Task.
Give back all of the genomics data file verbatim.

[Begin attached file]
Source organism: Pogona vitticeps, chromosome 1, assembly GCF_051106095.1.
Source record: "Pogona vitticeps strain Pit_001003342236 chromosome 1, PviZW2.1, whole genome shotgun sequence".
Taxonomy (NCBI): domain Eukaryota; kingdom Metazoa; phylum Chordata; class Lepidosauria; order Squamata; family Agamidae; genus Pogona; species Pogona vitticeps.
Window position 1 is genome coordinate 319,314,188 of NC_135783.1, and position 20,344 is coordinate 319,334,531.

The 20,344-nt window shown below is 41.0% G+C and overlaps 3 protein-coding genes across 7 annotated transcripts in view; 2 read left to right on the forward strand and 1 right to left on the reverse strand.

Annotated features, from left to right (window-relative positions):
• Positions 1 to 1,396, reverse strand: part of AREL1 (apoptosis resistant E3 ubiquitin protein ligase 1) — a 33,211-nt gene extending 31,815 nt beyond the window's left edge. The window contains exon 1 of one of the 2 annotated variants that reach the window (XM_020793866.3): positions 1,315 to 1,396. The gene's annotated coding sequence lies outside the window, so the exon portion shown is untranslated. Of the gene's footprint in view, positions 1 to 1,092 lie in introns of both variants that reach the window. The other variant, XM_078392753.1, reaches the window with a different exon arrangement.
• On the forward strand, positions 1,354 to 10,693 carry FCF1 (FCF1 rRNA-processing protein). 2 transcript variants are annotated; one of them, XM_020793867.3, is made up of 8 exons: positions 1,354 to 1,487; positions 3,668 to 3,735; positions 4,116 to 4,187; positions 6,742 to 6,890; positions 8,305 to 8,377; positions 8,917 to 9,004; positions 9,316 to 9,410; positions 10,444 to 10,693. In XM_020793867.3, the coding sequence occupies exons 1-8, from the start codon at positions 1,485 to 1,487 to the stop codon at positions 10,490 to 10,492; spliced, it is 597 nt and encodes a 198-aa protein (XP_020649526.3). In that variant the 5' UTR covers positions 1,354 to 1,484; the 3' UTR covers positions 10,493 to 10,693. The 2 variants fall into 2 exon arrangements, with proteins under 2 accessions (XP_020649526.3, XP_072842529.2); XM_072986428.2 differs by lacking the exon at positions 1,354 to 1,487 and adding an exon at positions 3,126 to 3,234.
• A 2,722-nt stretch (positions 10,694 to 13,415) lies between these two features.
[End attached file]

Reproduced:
Source organism: Pogona vitticeps, chromosome 1, assembly GCF_051106095.1.
Source record: "Pogona vitticeps strain Pit_001003342236 chromosome 1, PviZW2.1, whole genome shotgun sequence".
Taxonomy (NCBI): domain Eukaryota; kingdom Metazoa; phylum Chordata; class Lepidosauria; order Squamata; family Agamidae; genus Pogona; species Pogona vitticeps.
Window position 1 is genome coordinate 319,314,188 of NC_135783.1, and position 20,344 is coordinate 319,334,531.

The 20,344-nt window shown below is 41.0% G+C and overlaps 3 protein-coding genes across 7 annotated transcripts in view; 2 read left to right on the forward strand and 1 right to left on the reverse strand.

Annotated features, from left to right (window-relative positions):
• Positions 1 to 1,396, reverse strand: part of AREL1 (apoptosis resistant E3 ubiquitin protein ligase 1) — a 33,211-nt gene extending 31,815 nt beyond the window's left edge. The window contains exon 1 of one of the 2 annotated variants that reach the window (XM_020793866.3): positions 1,315 to 1,396. The gene's annotated coding sequence lies outside the window, so the exon portion shown is untranslated. Of the gene's footprint in view, positions 1 to 1,092 lie in introns of both variants that reach the window. The other variant, XM_078392753.1, reaches the window with a different exon arrangement.
• On the forward strand, positions 1,354 to 10,693 carry FCF1 (FCF1 rRNA-processing protein). 2 transcript variants are annotated; one of them, XM_020793867.3, is made up of 8 exons: positions 1,354 to 1,487; positions 3,668 to 3,735; positions 4,116 to 4,187; positions 6,742 to 6,890; positions 8,305 to 8,377; positions 8,917 to 9,004; positions 9,316 to 9,410; positions 10,444 to 10,693. In XM_020793867.3, the coding sequence occupies exons 1-8, from the start codon at positions 1,485 to 1,487 to the stop codon at positions 10,490 to 10,492; spliced, it is 597 nt and encodes a 198-aa protein (XP_020649526.3). In that variant the 5' UTR covers positions 1,354 to 1,484; the 3' UTR covers positions 10,493 to 10,693. The 2 variants fall into 2 exon arrangements, with proteins under 2 accessions (XP_020649526.3, XP_072842529.2); XM_072986428.2 differs by lacking the exon at positions 1,354 to 1,487 and adding an exon at positions 3,126 to 3,234.
• A 2,722-nt stretch (positions 10,694 to 13,415) lies between these two features.